said, he believed that the corporation of London would cordially co-operate in the promotion of the objects which this Bill was designed to advance; but, looking to the great importance of the City of London, and the vast concentration of wealth within its limits, he must contend that it was entitled to a larger share of the representation in the council than the Bill of the right hon. Baronet proposed to give. The sewerage of the City of London was at present solely in the hands of the corporation, and he understood the management of that sewerage was to be left in the hands in which it at present was, and which were universally admitted to be very efficient. He understood it was proposed that the managing body for the whole metropolis was to consist of forty-two members. The City of London—not the corporation—was to be represented on that Board by only two members, who were to be members of the corporation. These numbers were calculated, he was given to understand, on the principle of population, but to give to the City of London no greater a proportion than as two to forty-two was to take a very narrow view of its importance. The right hon. Gentleman (Mr. Labouchere) had stated that the coal tax expired in 1862, and that he thought it very doubtful whether the Legislature would ever consent to its renewal. Now, there was a great delusion in the public mind with regard to this tax. The general impression was that the whole of it was taken by the City of London, but that was not the case. The coal tax consisted of 1s. 1d. in the ton, 9d. of which went to the Board of Works; and if the right hon. Gentleman who presided over that Board was prepared either in 1862, or at any earlier period, to take such a step, there could be no objection to hand over this 9d. to the proposed central board for the improvement of the metropolis. This tax of 9d. in the ton was the creation of modern statutes, but with respect to the other 4d., which went to the corporation, and which had been chiefly mortgaged to carry out improvements not wholly, but mainly within the limits of the City, that was not levied under modern statutes, but was an ancient right and possession, which, in 1862, would revive in the corporation under their old charters. This portion of the tax, therefore, would have to be dealt with in a different manner from that levied under the modern statutes, and he must protest against the supposition that, without some special arrangement entered into for that purpose, they could at once transfer this 4d. per ton, which, in 1862, would still remain the property of the corporation of London, to the central board in the way proposed by the right hon. Gentleman. At the same time, in order to carry out the improvements required in the metropolis, the corporation would be anxious to make every reasonable concession.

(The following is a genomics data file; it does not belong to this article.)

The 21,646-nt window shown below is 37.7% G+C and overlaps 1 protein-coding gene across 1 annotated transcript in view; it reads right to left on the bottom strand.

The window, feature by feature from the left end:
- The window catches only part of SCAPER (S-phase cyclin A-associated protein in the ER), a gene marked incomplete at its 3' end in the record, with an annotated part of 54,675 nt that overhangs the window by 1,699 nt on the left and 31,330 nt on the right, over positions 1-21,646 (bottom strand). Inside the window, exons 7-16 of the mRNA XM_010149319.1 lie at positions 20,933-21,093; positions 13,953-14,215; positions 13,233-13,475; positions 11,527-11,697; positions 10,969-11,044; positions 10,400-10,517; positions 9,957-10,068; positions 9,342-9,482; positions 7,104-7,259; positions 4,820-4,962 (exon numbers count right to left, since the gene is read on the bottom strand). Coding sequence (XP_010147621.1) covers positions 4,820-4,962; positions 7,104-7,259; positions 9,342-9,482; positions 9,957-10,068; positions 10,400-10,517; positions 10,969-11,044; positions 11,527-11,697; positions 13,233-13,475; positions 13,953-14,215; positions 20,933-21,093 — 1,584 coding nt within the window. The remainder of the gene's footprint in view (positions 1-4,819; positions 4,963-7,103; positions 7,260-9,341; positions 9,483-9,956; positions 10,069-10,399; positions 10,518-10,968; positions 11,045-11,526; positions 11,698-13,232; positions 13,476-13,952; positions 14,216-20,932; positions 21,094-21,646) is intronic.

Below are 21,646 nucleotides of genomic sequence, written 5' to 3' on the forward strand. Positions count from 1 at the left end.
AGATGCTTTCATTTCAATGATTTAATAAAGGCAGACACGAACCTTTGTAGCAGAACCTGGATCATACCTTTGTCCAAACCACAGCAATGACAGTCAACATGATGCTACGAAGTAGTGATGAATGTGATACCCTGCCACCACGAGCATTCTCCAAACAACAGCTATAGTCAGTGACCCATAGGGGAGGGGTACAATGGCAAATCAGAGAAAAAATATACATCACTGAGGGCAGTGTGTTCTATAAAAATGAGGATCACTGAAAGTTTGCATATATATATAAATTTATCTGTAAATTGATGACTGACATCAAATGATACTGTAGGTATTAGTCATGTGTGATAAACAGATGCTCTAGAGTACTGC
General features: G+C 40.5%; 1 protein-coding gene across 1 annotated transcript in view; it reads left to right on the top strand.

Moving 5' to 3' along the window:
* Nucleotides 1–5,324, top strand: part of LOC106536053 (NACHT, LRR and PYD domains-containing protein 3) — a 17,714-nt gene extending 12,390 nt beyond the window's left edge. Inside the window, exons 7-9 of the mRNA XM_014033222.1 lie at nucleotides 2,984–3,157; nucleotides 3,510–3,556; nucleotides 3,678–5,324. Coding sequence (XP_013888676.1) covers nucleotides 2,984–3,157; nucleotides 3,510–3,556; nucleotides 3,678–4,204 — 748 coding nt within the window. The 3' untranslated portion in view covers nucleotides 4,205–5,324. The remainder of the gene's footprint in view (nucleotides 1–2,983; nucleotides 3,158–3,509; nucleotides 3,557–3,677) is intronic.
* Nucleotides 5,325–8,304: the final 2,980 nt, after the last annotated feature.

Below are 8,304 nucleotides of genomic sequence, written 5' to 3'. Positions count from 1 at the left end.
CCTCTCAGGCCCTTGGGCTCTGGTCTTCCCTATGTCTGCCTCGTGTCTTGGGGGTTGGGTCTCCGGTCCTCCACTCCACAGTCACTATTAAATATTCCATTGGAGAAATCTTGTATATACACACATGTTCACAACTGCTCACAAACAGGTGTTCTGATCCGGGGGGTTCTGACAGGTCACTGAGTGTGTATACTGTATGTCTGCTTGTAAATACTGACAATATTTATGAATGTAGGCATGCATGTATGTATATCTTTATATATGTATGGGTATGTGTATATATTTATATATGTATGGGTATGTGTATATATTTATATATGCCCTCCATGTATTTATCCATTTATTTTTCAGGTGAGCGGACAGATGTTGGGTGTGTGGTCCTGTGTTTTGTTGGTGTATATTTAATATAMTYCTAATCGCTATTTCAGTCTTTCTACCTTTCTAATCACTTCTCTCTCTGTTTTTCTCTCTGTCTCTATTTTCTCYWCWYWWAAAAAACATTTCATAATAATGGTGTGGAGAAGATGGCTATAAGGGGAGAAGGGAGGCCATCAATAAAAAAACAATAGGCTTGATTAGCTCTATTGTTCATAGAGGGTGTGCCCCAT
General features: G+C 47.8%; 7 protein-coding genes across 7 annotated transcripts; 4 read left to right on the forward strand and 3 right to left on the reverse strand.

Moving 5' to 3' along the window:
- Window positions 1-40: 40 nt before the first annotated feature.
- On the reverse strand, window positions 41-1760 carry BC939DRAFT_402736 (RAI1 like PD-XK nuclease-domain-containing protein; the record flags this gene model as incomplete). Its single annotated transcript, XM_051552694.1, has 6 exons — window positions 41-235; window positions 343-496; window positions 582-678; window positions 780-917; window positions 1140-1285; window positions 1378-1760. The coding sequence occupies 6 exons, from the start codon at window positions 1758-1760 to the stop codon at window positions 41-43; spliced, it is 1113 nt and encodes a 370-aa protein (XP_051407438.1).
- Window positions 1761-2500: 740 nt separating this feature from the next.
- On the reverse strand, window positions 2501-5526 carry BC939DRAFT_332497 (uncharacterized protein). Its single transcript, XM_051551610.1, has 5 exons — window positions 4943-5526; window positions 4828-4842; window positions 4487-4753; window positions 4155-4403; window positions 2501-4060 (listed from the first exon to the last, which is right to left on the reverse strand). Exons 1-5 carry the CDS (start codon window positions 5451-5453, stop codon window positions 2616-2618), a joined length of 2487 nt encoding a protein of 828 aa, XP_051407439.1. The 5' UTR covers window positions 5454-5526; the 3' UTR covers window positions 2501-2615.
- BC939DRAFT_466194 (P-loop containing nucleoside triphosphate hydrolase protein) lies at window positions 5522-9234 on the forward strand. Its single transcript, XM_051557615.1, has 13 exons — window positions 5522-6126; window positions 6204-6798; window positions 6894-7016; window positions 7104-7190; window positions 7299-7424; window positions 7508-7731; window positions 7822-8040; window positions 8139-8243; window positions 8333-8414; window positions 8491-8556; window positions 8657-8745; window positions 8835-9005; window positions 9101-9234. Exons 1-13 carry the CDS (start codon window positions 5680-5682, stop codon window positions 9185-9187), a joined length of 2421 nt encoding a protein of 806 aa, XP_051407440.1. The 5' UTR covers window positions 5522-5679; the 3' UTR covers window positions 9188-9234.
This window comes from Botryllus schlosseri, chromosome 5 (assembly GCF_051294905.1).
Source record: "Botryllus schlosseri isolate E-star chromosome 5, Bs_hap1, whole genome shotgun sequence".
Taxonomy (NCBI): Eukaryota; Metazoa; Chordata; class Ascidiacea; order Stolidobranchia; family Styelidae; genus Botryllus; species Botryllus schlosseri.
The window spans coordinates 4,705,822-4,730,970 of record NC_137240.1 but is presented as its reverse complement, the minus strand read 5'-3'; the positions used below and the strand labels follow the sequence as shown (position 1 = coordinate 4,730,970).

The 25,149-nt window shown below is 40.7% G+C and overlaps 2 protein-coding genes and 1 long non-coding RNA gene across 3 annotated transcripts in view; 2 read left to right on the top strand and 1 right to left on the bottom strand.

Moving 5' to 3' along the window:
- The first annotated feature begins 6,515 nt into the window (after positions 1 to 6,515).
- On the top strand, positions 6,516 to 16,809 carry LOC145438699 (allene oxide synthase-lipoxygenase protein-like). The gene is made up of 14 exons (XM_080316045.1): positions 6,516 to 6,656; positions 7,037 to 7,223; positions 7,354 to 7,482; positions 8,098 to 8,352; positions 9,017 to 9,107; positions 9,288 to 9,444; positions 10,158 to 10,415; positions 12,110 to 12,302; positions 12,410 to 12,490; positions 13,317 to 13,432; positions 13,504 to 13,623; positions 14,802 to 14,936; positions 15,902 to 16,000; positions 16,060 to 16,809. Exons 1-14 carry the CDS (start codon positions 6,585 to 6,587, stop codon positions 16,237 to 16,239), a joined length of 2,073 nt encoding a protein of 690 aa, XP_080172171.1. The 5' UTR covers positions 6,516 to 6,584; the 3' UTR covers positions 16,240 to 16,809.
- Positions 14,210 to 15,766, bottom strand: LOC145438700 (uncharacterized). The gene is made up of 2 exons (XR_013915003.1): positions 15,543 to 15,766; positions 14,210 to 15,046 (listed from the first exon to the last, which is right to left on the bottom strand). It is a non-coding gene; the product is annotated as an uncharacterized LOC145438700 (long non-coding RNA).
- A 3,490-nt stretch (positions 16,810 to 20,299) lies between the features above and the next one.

said, he was much obliged for the promise of assistance given by the right hon. and learned Gentleman. The proper time for discussing the coal tax would be when the Bill was under discussion. He proposed that district sewers within the City of London should not be interfered with in any way, directly or indirectly, by any local or metropolitan board, but that they should remain under precisely the same control as at present. He could not conceive that anything could be better managed than was the sewerage of the City of London, and his hope and belief was that persons would be found to manage the sewerage of the other districts of the metropolis equally well with that in the City. With regard to the statement of the right hon. and learned Gentleman (Mr. Stuart Wortley), that the corporation was not sufficiently represented by two members in the proposed Board, he would state that he had calculated that representation on the basis both of population and of value, but that was a matter quite open for further consideration.

Question put, and agreed to.

Leave given.

Bill ordered to be brought in by Sir Benjamin Hall, Sir George Grey, and Sir William Molesworth.